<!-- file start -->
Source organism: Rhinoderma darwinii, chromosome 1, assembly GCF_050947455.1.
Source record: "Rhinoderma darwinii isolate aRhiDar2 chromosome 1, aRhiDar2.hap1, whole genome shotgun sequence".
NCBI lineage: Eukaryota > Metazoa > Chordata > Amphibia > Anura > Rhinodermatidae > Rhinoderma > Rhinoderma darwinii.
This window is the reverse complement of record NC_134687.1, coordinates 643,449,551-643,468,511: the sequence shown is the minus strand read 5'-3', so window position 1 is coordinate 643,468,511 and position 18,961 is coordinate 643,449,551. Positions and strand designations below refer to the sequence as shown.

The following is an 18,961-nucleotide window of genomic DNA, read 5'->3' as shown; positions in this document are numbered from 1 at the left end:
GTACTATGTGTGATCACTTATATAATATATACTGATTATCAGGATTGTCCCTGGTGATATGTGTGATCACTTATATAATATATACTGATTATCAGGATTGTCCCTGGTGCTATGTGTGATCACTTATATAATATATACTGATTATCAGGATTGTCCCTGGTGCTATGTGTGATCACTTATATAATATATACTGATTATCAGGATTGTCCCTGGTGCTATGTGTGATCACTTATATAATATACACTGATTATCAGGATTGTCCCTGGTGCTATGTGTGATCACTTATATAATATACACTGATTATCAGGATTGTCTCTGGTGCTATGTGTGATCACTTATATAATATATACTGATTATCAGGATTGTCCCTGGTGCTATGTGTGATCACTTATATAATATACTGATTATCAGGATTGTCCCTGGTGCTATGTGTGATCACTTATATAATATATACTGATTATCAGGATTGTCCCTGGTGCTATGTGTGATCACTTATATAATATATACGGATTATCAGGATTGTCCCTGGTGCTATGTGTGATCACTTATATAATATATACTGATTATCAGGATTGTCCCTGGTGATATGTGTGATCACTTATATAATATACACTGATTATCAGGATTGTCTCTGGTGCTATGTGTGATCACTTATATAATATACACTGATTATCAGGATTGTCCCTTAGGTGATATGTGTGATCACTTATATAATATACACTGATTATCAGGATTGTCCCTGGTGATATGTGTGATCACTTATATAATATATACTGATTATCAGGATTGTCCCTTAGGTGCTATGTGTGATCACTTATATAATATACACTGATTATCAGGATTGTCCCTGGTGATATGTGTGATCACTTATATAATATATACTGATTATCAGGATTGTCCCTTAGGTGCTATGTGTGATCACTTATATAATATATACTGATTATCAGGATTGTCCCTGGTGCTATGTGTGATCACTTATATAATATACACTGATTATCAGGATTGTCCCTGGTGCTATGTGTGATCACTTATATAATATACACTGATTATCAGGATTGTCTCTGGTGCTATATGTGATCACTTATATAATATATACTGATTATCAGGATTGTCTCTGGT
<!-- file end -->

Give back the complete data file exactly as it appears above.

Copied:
Source organism: Rhinoderma darwinii, chromosome 1, assembly GCF_050947455.1.
Source record: "Rhinoderma darwinii isolate aRhiDar2 chromosome 1, aRhiDar2.hap1, whole genome shotgun sequence".
NCBI lineage: Eukaryota > Metazoa > Chordata > Amphibia > Anura > Rhinodermatidae > Rhinoderma > Rhinoderma darwinii.
This window is the reverse complement of record NC_134687.1, coordinates 643,449,551-643,468,511: the sequence shown is the minus strand read 5'-3', so window position 1 is coordinate 643,468,511 and position 18,961 is coordinate 643,449,551. Positions and strand designations below refer to the sequence as shown.

The following is an 18,961-nucleotide window of genomic DNA, read 5'->3' as shown; positions in this document are numbered from 1 at the left end:
GTACTATGTGTGATCACTTATATAATATATACTGATTATCAGGATTGTCCCTGGTGATATGTGTGATCACTTATATAATATATACTGATTATCAGGATTGTCCCTGGTGCTATGTGTGATCACTTATATAATATATACTGATTATCAGGATTGTCCCTGGTGCTATGTGTGATCACTTATATAATATATACTGATTATCAGGATTGTCCCTGGTGCTATGTGTGATCACTTATATAATATACACTGATTATCAGGATTGTCCCTGGTGCTATGTGTGATCACTTATATAATATACACTGATTATCAGGATTGTCTCTGGTGCTATGTGTGATCACTTATATAATATATACTGATTATCAGGATTGTCCCTGGTGCTATGTGTGATCACTTATATAATATACTGATTATCAGGATTGTCCCTGGTGCTATGTGTGATCACTTATATAATATATACTGATTATCAGGATTGTCCCTGGTGCTATGTGTGATCACTTATATAATATATACGGATTATCAGGATTGTCCCTGGTGCTATGTGTGATCACTTATATAATATATACTGATTATCAGGATTGTCCCTGGTGATATGTGTGATCACTTATATAATATACACTGATTATCAGGATTGTCTCTGGTGCTATGTGTGATCACTTATATAATATACACTGATTATCAGGATTGTCCCTTAGGTGATATGTGTGATCACTTATATAATATACACTGATTATCAGGATTGTCCCTGGTGATATGTGTGATCACTTATATAATATATACTGATTATCAGGATTGTCCCTTAGGTGCTATGTGTGATCACTTATATAATATACACTGATTATCAGGATTGTCCCTGGTGATATGTGTGATCACTTATATAATATATACTGATTATCAGGATTGTCCCTTAGGTGCTATGTGTGATCACTTATATAATATATACTGATTATCAGGATTGTCCCTGGTGCTATGTGTGATCACTTATATAATATACACTGATTATCAGGATTGTCCCTGGTGCTATGTGTGATCACTTATATAATATACACTGATTATCAGGATTGTCTCTGGTGCTATATGTGATCACTTATATAATATATACTGATTATCAGGATTGTCTCTGGT